“It got really nasty,” Miller said of a recent surprise visit from code enforcement before school began."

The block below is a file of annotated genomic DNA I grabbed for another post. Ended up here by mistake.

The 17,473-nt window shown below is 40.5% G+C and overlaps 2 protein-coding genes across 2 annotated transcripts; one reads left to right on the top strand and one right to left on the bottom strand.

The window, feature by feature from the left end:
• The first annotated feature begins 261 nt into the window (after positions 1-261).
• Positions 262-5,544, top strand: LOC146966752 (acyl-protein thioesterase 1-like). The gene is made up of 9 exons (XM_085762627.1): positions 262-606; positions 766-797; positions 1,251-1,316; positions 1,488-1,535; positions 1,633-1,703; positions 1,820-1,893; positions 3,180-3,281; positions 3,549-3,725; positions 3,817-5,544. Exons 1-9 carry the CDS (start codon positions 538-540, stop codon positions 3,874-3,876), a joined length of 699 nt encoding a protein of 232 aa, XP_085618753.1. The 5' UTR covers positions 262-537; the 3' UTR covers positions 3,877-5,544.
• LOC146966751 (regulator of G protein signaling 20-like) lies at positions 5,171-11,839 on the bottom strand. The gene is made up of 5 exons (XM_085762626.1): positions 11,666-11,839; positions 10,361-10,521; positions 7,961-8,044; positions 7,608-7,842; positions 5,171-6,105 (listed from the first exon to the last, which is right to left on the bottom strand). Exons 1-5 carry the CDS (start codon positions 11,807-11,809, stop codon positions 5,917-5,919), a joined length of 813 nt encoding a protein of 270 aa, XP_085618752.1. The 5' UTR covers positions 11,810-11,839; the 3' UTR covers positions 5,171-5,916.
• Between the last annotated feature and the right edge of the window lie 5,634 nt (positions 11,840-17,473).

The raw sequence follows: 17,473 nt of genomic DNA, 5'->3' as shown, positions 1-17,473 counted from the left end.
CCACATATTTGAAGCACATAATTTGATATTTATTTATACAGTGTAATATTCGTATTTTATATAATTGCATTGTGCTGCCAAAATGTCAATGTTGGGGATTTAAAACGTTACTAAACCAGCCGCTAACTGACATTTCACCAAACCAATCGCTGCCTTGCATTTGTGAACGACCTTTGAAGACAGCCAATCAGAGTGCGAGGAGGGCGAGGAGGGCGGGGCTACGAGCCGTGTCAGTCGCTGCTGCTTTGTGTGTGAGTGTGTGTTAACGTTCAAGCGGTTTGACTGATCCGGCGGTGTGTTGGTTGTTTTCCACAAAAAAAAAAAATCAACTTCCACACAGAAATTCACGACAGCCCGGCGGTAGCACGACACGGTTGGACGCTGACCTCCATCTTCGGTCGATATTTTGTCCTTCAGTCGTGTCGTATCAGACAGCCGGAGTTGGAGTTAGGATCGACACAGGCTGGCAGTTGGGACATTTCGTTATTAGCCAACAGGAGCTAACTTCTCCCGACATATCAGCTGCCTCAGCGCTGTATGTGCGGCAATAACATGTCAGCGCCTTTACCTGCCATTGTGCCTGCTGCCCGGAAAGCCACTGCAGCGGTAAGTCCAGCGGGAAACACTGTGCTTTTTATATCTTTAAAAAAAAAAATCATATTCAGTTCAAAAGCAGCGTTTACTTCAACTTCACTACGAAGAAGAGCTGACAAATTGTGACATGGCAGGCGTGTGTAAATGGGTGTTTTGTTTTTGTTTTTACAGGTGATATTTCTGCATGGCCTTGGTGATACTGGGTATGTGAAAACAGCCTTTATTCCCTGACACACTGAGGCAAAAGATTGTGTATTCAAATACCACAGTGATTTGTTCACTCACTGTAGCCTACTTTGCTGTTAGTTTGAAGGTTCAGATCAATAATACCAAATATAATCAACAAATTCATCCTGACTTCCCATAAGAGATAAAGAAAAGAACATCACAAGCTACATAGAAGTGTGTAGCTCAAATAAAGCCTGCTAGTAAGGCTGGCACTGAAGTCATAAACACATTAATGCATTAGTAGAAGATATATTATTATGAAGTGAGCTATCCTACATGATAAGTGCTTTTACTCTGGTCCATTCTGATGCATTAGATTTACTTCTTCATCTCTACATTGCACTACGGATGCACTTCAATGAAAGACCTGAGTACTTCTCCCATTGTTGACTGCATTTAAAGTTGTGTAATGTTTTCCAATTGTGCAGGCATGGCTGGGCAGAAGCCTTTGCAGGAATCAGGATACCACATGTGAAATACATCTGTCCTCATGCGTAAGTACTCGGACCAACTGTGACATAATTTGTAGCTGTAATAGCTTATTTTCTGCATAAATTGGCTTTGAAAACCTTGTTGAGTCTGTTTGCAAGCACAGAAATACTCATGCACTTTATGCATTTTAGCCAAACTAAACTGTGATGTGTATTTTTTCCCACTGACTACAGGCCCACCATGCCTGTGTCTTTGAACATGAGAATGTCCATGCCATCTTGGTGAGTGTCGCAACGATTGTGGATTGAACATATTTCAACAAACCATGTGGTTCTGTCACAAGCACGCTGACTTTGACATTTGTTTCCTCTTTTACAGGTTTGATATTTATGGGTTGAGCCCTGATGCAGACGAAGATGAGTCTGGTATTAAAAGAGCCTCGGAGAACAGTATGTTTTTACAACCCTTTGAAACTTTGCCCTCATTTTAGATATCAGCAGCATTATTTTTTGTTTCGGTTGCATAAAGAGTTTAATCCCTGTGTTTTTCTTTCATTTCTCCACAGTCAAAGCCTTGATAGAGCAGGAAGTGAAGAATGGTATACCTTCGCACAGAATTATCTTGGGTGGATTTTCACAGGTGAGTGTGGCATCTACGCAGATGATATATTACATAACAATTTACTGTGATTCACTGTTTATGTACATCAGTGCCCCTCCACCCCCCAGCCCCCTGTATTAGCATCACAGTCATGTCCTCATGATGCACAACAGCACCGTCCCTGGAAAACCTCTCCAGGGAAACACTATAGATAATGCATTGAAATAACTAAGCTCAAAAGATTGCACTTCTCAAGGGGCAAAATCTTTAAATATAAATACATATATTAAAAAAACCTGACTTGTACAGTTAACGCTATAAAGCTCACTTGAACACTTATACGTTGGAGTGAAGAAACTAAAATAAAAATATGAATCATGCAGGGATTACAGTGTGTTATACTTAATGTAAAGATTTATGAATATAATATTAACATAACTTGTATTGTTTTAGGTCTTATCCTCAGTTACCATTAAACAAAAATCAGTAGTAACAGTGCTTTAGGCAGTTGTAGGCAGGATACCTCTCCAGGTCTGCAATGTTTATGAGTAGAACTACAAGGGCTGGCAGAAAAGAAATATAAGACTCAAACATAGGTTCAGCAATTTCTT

Miller said that he has received calls and notes from the city warning that Utopian has accrued fees in the hundreds of dollars for violating city business license and sign codes. “It got really nasty,” Miller said of a recent surprise visit from code enforcement before school began. “The guy came and tossed the [fee list] in the face” of a school supporter.Miller took video footage of the visit that shows a code enforcement officer telling him and a school supporter that an inspection of the school’s signage was necessary because “the Georgia Department of Education does not look for stuff like this on buildings.”For the second year in a row, Miller turned to the State Charter Schools Commission for reinforcement. Miller got a letter explaining to the city that schools authorized by the commission are indeed public schools, not businesses.“Utopian Academy for the Arts is a public charter school authorized by the SCSC- a state level authorizing entity under the authority of the state Board of Education,” wrote Gregg Stevens, general counsel for the commission.“Accordingly, Utopian Academy for the Arts should at all times be treated like a public school with the privileges, rights, and obligations afforded thereto …” Utopian opened in August 2014. It was denied the right to exist by the Clayton County School board in 2011, 2012, and 2013 when the district rejected its charter application. The local denial was over-ruled by the state in October 2013. The state Charter Schools Commission granted Utopian Academy the authority to serve kids for five years as a state charter school. It was the first charter school to win approval from the new commission.[/column] [/columns] State Rep. Valencia Stovall, who supported the opening of Utopian in Clayton and co-sponsored the new law protecting charter schools from harassment, said it was “disheartening” to learn that Utopian is still having trouble with local government.“They should be treated as any other public school opening in the city,” Stovall said. “Instead, they have been hit from both sides from the City of Riverdale and the Clayton County School Board.” Stovall said that in addition to racking up fines from the city, Clayton Schools is exercising its right to charge Utopian much higher rent than the building’s earlier tenant. Utopian pays $3,000 a month to use the building compared to the Riverdale Development Authority, which had a lease allowing it to pay $1 annually for 20 years.School leaders say they refused to be forced out of Riverdale by local leaders who see them as competition. “Being in this fight for so long has been a tedious journey for me not only as a board member, but also a parent,” said Sharon Daniel, who chairs Utopian’s governing board. “We will not give up. We will educate the City of Riverdale.Utopian is a public school. We have a right to be here.” CLICK HERE FOR THIS RELEASE IN A DOWNLOADABLE FORMAT